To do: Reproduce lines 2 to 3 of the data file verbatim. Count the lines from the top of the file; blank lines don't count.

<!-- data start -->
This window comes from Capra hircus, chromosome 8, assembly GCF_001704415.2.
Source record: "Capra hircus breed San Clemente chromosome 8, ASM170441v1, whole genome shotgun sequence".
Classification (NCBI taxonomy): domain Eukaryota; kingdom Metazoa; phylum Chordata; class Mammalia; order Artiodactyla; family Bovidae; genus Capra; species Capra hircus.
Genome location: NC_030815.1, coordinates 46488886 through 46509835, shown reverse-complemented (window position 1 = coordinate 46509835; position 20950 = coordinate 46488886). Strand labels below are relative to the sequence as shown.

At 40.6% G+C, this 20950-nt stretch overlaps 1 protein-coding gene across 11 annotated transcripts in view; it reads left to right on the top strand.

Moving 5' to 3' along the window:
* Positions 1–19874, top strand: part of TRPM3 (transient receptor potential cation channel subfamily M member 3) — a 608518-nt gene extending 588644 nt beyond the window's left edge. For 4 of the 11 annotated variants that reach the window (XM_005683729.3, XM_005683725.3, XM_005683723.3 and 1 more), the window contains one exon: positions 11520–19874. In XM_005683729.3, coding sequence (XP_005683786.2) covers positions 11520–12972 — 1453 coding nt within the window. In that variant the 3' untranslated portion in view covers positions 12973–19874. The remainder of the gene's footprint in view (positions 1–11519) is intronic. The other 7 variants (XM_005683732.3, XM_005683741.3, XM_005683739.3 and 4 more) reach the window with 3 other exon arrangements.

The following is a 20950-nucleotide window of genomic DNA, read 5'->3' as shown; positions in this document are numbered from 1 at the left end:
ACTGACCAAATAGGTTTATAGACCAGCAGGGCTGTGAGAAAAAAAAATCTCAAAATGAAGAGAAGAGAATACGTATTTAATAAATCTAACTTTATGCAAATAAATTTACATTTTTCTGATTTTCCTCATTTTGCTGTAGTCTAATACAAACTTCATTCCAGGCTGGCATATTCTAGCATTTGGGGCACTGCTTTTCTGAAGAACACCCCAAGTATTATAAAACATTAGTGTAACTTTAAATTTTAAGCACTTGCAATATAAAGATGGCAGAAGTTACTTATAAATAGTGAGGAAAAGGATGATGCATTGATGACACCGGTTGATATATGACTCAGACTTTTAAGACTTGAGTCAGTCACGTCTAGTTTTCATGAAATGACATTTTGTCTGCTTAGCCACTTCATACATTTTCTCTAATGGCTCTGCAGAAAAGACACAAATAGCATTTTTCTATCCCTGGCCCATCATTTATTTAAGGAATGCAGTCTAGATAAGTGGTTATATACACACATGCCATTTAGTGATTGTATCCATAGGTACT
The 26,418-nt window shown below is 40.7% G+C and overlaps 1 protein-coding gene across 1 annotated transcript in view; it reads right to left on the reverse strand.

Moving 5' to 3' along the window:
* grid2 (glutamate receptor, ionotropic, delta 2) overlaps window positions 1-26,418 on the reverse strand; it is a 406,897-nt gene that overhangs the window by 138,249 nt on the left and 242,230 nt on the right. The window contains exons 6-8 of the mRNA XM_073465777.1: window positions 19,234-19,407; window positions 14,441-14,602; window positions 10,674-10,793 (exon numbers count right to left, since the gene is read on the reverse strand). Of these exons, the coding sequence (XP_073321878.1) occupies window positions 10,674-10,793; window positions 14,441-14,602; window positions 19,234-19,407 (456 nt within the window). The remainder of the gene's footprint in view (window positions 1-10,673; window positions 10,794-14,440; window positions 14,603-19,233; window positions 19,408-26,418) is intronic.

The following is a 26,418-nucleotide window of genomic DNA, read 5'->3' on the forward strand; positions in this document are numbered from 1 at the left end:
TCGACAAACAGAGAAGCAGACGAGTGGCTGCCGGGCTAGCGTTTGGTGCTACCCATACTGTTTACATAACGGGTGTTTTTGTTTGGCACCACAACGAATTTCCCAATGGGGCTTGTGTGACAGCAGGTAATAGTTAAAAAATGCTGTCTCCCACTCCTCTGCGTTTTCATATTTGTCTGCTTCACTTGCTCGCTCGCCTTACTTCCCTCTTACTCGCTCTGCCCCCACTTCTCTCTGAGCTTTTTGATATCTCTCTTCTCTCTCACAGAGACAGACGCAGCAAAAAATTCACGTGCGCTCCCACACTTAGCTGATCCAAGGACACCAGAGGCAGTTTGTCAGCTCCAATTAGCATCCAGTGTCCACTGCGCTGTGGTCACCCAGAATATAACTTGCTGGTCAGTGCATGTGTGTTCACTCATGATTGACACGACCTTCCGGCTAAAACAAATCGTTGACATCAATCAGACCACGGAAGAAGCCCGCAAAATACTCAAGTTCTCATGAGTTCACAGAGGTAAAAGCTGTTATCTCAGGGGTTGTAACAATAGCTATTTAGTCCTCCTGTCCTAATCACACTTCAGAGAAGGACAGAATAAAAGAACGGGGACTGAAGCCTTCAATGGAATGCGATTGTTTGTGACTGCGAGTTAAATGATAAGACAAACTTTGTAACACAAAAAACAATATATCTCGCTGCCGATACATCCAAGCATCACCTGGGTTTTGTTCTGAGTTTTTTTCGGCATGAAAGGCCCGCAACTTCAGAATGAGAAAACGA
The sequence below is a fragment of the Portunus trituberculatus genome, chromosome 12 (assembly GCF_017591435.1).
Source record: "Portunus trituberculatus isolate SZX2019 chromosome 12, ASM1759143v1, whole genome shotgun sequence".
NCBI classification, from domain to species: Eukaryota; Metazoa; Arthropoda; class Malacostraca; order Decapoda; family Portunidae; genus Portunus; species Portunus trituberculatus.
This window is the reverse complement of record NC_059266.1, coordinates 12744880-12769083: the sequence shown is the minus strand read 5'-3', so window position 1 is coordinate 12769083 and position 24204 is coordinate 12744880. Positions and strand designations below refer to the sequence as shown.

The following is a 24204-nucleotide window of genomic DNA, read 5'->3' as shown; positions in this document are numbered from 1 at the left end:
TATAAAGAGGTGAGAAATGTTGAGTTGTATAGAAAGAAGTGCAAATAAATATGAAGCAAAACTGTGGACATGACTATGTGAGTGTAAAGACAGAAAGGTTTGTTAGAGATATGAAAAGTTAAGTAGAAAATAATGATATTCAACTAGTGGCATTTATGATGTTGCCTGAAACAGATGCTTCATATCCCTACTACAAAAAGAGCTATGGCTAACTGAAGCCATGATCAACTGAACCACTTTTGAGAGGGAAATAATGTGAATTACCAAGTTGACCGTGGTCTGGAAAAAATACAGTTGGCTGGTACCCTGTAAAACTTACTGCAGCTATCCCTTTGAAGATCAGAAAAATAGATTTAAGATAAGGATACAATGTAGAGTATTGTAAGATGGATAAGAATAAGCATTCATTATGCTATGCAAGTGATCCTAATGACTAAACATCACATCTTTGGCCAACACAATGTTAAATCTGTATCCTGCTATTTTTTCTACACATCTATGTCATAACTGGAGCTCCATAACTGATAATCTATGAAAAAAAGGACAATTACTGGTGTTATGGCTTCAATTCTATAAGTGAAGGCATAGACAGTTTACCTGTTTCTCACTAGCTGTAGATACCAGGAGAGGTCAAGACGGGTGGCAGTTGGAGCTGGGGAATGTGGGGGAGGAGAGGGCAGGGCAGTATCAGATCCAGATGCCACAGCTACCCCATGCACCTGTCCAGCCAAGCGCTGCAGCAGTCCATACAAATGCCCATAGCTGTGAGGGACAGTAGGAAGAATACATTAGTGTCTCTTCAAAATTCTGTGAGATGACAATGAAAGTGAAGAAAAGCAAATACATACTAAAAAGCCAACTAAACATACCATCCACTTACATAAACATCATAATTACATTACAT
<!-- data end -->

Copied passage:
Source record: "Capra hircus breed San Clemente chromosome 8, ASM170441v1, whole genome shotgun sequence".
Classification (NCBI taxonomy): domain Eukaryota; kingdom Metazoa; phylum Chordata; class Mammalia; order Artiodactyla; family Bovidae; genus Capra; species Capra hircus.